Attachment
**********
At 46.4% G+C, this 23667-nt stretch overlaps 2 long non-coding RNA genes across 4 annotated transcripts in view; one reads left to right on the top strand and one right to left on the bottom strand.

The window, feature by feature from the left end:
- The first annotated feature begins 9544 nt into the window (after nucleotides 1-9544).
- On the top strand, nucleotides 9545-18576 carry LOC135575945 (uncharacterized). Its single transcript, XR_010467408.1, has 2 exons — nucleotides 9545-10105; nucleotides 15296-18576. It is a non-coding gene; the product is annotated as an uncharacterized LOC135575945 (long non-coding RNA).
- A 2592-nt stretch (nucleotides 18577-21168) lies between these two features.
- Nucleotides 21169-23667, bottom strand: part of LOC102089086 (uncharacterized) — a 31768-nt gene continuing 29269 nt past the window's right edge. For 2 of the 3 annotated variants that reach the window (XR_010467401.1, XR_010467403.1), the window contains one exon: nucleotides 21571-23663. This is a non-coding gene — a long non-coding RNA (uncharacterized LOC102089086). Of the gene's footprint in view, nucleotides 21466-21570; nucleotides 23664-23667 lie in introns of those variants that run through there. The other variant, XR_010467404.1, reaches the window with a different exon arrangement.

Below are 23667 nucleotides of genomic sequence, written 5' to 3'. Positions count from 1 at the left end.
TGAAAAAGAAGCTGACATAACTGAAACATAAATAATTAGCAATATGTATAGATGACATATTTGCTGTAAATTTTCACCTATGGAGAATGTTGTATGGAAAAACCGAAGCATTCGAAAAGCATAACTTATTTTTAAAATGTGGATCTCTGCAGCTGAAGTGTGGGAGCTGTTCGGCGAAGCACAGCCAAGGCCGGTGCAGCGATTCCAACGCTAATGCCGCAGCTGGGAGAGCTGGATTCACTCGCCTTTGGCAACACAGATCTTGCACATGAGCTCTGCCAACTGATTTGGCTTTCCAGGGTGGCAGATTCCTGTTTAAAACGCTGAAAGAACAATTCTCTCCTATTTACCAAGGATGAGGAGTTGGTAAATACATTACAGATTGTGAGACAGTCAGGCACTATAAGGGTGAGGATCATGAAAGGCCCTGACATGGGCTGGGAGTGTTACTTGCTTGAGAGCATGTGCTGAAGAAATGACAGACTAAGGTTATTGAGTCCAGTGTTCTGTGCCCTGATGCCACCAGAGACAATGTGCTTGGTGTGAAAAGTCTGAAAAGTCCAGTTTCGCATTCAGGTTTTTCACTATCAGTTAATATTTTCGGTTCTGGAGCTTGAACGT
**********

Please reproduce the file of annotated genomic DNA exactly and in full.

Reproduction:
At 46.4% G+C, this 23667-nt stretch overlaps 2 long non-coding RNA genes across 4 annotated transcripts in view; one reads left to right on the top strand and one right to left on the bottom strand.

The window, feature by feature from the left end:
- The first annotated feature begins 9544 nt into the window (after nucleotides 1-9544).
- On the top strand, nucleotides 9545-18576 carry LOC135575945 (uncharacterized). Its single transcript, XR_010467408.1, has 2 exons — nucleotides 9545-10105; nucleotides 15296-18576. It is a non-coding gene; the product is annotated as an uncharacterized LOC135575945 (long non-coding RNA).
- A 2592-nt stretch (nucleotides 18577-21168) lies between these two features.
- Nucleotides 21169-23667, bottom strand: part of LOC102089086 (uncharacterized) — a 31768-nt gene continuing 29269 nt past the window's right edge. For 2 of the 3 annotated variants that reach the window (XR_010467401.1, XR_010467403.1), the window contains one exon: nucleotides 21571-23663. This is a non-coding gene — a long non-coding RNA (uncharacterized LOC102089086). Of the gene's footprint in view, nucleotides 21466-21570; nucleotides 23664-23667 lie in introns of those variants that run through there. The other variant, XR_010467404.1, reaches the window with a different exon arrangement.

Below are 23667 nucleotides of genomic sequence, written 5' to 3'. Positions count from 1 at the left end.
TGAAAAAGAAGCTGACATAACTGAAACATAAATAATTAGCAATATGTATAGATGACATATTTGCTGTAAATTTTCACCTATGGAGAATGTTGTATGGAAAAACCGAAGCATTCGAAAAGCATAACTTATTTTTAAAATGTGGATCTCTGCAGCTGAAGTGTGGGAGCTGTTCGGCGAAGCACAGCCAAGGCCGGTGCAGCGATTCCAACGCTAATGCCGCAGCTGGGAGAGCTGGATTCACTCGCCTTTGGCAACACAGATCTTGCACATGAGCTCTGCCAACTGATTTGGCTTTCCAGGGTGGCAGATTCCTGTTTAAAACGCTGAAAGAACAATTCTCTCCTATTTACCAAGGATGAGGAGTTGGTAAATACATTACAGATTGTGAGACAGTCAGGCACTATAAGGGTGAGGATCATGAAAGGCCCTGACATGGGCTGGGAGTGTTACTTGCTTGAGAGCATGTGCTGAAGAAATGACAGACTAAGGTTATTGAGTCCAGTGTTCTGTGCCCTGATGCCACCAGAGACAATGTGCTTGGTGTGAAAAGTCTGAAAAGTCCAGTTTCGCATTCAGGTTTTTCACTATCAGTTAATATTTTCGGTTCTGGAGCTTGAACGT